The Upper West Regional Minister, Mr Ambrose Dery, has called on Traditional Birth Attendants (TBAs), to desist from the practice of giving pregnant women herbs and concoctions to induce or quicken the pace of labour, which often resulted in the death of both mother and child.
The practice, which he said was rampant in rural areas was a major factor that accounted for the region's high infant and maternal mortality rate.
The concoction or herbs known in the local language as "nasuge" is usually mixed with water or porridge and given to the pregnant woman to induce or quicken the pace of labour.However, this often results in the death of either the mother or the child or both.
Mothers who survive also suffer other medical compli-cations including raptured uterus.
Mr Dery made the call when he inaugurated an ¢836 million Community-Based Health Planning and Services (CHPS) compound and an accommodation facility for a Community Health Officer at Katua in the Wa East District here on Thursday.
The Catholic Relief Service, Ghana, contributed ¢90 million towards the CHPS compound while the Assembly provided the bulk amount of ¢363 million from its share of the Common Fund.The nurse's accommodation facility whose cost was put at ¢383 million was funded under the District Wide Assistance Project.
Mr Dery said, unless there was a drastic change of attitude and behaviour from TBAs at the local community level towards pregnant women in labour, efforts by the Regional Co-ordinating Council and the Regional Health Directorate of the Ghana Health Service to reduce infant mortality would not be attained.
The Upper West Region has the highest infant and child mortality rate of 208 deaths per 1000 live births as against the national figure of 111 deaths per 1,000 live births.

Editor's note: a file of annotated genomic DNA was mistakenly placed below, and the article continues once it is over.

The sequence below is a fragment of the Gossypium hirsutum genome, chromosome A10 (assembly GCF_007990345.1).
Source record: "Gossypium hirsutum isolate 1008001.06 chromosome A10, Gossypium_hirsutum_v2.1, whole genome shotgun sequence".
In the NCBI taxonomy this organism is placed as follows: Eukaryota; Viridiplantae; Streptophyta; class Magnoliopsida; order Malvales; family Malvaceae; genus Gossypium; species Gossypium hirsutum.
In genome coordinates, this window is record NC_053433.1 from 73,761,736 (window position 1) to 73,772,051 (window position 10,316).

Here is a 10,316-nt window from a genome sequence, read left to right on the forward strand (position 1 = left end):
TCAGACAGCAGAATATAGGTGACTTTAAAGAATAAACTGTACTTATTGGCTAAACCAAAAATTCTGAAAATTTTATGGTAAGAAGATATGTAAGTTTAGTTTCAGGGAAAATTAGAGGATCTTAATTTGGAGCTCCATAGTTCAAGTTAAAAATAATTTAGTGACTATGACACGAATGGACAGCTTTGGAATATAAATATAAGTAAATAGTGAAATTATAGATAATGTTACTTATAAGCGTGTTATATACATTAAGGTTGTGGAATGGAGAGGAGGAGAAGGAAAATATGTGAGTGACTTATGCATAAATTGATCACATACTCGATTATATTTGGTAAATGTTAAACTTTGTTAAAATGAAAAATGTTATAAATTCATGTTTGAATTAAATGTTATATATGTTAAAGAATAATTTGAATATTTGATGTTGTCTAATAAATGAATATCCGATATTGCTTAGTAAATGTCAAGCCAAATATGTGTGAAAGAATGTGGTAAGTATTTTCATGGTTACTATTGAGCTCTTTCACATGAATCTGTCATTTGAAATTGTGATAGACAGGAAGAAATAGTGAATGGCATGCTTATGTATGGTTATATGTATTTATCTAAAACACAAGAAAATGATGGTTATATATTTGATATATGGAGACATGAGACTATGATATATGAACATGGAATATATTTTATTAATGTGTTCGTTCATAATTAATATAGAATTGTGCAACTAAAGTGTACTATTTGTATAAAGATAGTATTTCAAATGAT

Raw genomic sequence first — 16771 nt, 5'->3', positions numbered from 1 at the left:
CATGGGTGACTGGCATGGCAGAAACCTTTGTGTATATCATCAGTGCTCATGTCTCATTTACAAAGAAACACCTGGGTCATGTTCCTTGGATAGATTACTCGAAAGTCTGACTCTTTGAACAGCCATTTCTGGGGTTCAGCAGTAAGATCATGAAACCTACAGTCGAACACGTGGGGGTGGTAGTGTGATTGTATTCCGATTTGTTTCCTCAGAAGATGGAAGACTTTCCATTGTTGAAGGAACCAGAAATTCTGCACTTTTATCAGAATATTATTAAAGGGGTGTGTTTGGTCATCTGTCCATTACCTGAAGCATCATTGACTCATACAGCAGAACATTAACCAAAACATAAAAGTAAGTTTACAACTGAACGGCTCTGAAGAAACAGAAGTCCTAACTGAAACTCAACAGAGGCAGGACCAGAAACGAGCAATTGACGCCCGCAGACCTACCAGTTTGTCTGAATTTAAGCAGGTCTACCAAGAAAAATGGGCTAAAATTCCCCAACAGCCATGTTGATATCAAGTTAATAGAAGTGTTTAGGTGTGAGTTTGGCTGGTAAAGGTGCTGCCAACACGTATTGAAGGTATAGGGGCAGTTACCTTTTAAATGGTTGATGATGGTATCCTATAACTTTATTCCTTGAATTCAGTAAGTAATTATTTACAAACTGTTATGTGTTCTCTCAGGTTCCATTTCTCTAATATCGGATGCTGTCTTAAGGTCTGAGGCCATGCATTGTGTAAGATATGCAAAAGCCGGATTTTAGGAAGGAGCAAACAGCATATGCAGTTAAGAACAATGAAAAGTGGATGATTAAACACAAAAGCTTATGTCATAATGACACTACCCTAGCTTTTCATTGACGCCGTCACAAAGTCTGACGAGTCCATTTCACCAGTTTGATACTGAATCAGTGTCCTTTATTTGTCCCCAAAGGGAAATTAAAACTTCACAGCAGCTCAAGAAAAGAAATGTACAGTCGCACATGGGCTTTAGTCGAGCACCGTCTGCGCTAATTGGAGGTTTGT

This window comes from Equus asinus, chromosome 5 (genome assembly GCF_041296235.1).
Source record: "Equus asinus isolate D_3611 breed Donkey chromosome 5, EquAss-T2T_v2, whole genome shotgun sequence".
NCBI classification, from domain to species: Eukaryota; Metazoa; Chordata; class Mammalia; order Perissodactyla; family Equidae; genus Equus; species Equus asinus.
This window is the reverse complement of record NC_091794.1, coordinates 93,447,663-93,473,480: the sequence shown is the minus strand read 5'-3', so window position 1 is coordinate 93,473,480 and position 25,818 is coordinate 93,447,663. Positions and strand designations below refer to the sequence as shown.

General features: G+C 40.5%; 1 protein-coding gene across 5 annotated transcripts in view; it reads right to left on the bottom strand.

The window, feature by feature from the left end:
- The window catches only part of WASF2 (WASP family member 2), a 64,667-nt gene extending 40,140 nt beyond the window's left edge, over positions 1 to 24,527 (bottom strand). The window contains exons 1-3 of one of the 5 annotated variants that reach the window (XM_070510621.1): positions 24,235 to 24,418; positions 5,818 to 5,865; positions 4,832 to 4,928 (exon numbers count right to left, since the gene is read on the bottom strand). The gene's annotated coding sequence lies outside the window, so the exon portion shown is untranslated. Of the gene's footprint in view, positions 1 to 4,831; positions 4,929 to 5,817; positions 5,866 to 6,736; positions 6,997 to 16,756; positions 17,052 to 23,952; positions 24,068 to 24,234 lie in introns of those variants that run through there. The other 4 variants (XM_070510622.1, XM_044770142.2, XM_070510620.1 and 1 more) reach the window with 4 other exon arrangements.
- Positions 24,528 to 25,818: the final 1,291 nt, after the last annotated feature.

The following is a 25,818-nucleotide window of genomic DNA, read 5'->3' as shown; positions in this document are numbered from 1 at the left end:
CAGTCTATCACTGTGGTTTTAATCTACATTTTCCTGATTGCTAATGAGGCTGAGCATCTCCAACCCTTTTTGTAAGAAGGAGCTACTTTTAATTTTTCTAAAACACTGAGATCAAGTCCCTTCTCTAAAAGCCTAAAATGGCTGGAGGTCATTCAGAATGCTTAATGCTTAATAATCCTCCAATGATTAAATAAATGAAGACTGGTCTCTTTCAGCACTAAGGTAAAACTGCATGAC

Mr Dery said the region had set itself a target to reduce the high rate of infant mortality from 208 deaths to 104 by 2008 and would spare no effort towards achieving that goal.
He called on health personnel, traditional rulers and citizens to join the crusade and fight against infant and maternal mortality adding "with tremendous support from the donor community we cannot afford to fail."
The Regional Minister called for the intensification of public education on negative cultural practices against women.
Mr Joseph Bolibia, District Director of Health Service, said the CHPS concept had resulted in the improvement in access and quality health care delivery to the people.
Mr Bolibia said the concept had led to reduction in common illness such as malaria, diarrhoea and measles, and very high coverage of immunisation and improvement in acceptance and use of modern contracep-tives.
The District Chief Executive for Wa East, Mr Issahaku Adams, said out of 21 CHPS compounds earmarked for the district, four had been completed and occupied while two are under construc-tion at Kpaglaghi and Sanyawkura communities.
Mr Adams said health to the people remains a priority on the agenda of the Assembly and that efforts were being made to build more CHPS compounds to bring health care delivery services to the doorsteps of deprived and inaccessible communities.